an·​ton·​o·​ma·​sia ˌan-tə-nō-ˈmā-zh(ē-)ə How to pronounce antonomasia (audio)
: the use of a proper name to designate a member of a class (such as a Solomon for a wise ruler)
also : the use of an epithet or title in place of a proper name (such as the Bard for Shakespeare)

Did you know?

What's in a name? When it comes to "antonomasia," quite a bit. English speakers picked up that appellative term from Latin, but it traces back to Greek, descending from the verb antonomazein, meaning "to call by a new name," which itself developed from the Greek noun onoma, meaning "name." You may already be familiar with some other English "onoma" descendants, such as "onomatopoeia" (the naming of something in imitation of the sound associated with it), "polyonymous" (having multiple names), and "toponymy" (the place-names of a region). "Antonomasia" has been naming names in English since the mid-16th century.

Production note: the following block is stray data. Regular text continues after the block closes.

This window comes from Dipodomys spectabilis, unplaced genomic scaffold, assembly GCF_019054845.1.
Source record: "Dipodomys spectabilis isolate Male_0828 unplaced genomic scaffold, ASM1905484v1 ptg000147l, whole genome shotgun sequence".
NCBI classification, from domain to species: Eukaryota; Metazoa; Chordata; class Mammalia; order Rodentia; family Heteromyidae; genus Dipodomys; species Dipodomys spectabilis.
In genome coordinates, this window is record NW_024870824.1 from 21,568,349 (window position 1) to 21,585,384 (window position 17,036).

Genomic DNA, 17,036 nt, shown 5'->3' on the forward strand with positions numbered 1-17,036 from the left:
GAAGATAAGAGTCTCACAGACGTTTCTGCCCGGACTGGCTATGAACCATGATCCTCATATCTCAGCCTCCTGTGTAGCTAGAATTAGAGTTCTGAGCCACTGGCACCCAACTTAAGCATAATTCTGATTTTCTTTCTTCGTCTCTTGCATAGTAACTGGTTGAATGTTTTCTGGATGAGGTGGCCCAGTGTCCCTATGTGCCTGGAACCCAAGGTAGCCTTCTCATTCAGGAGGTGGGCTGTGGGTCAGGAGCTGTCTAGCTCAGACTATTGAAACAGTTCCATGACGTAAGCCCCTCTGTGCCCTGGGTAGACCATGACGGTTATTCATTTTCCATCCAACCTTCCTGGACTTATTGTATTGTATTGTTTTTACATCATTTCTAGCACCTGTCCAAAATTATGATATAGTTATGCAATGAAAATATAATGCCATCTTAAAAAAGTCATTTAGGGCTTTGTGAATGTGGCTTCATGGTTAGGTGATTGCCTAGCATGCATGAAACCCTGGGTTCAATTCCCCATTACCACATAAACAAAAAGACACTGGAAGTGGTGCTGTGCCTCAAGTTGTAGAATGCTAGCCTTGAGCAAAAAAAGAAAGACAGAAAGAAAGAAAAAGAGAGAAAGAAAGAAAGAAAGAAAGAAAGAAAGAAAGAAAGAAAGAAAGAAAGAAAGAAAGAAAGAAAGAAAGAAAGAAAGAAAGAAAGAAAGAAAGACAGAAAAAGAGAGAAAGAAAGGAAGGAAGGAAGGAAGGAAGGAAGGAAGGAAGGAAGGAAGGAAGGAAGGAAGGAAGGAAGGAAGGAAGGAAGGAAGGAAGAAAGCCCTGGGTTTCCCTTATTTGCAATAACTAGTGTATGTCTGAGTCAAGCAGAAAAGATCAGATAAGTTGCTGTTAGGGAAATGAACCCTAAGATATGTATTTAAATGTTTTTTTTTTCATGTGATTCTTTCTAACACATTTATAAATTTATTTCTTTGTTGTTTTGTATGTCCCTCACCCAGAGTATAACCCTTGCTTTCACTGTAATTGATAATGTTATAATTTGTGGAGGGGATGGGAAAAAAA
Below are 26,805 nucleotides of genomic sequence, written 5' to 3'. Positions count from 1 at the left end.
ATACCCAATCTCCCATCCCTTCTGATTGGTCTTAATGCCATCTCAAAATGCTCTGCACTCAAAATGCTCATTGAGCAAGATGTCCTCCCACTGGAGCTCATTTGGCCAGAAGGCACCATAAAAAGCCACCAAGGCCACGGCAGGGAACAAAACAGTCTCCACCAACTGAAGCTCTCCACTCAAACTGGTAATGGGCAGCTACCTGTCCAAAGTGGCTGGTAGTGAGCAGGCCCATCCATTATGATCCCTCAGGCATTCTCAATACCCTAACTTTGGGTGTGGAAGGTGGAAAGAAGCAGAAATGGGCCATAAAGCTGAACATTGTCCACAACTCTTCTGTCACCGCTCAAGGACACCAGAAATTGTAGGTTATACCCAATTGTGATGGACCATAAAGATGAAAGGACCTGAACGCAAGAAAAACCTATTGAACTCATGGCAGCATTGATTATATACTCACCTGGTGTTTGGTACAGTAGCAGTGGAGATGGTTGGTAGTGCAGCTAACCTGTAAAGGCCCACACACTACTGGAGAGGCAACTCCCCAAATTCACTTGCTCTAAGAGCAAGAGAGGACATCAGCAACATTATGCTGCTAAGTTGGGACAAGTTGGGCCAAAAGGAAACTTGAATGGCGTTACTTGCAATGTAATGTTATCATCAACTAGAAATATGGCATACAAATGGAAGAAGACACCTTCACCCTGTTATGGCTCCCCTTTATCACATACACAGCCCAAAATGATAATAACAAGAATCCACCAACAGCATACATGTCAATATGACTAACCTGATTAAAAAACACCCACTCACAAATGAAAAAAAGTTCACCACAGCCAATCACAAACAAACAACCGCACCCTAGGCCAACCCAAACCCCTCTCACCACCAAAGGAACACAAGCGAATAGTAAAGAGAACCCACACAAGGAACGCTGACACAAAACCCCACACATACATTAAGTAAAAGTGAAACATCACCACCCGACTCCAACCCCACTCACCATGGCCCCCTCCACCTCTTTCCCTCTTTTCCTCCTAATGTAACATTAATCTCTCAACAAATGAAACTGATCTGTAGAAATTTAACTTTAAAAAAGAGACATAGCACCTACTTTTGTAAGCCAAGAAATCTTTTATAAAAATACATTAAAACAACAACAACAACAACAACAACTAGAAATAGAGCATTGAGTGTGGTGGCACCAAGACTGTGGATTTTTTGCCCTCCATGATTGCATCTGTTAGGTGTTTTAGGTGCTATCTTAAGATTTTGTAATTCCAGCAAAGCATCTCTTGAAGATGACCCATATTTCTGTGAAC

Examples of antonomasia in a Sentence

Recent Examples on the Web One was antonomasia, the usually derisive practice of describing an individual by a certain characteristic, then making it into a proper noun. Lynda Robinson, Washington Post, 15 May 2018

These examples are programmatically compiled from various online sources to illustrate current usage of the word 'antonomasia.' Any opinions expressed in the examples do not represent those of Merriam-Webster or its editors. Send us feedback about these examples.

Word History


Latin, use of an epithet for a proper name, from Greek, from antonomazein to call by a new name, from anti- + onomazein to name, from onoma name — more at name

First Known Use

circa 1550, in the meaning defined above

Time Traveler
The first known use of antonomasia was circa 1550

Dictionary Entries Near antonomasia

Cite this Entry

“Antonomasia.” Dictionary, Merriam-Webster, Accessed 20 Apr. 2024.

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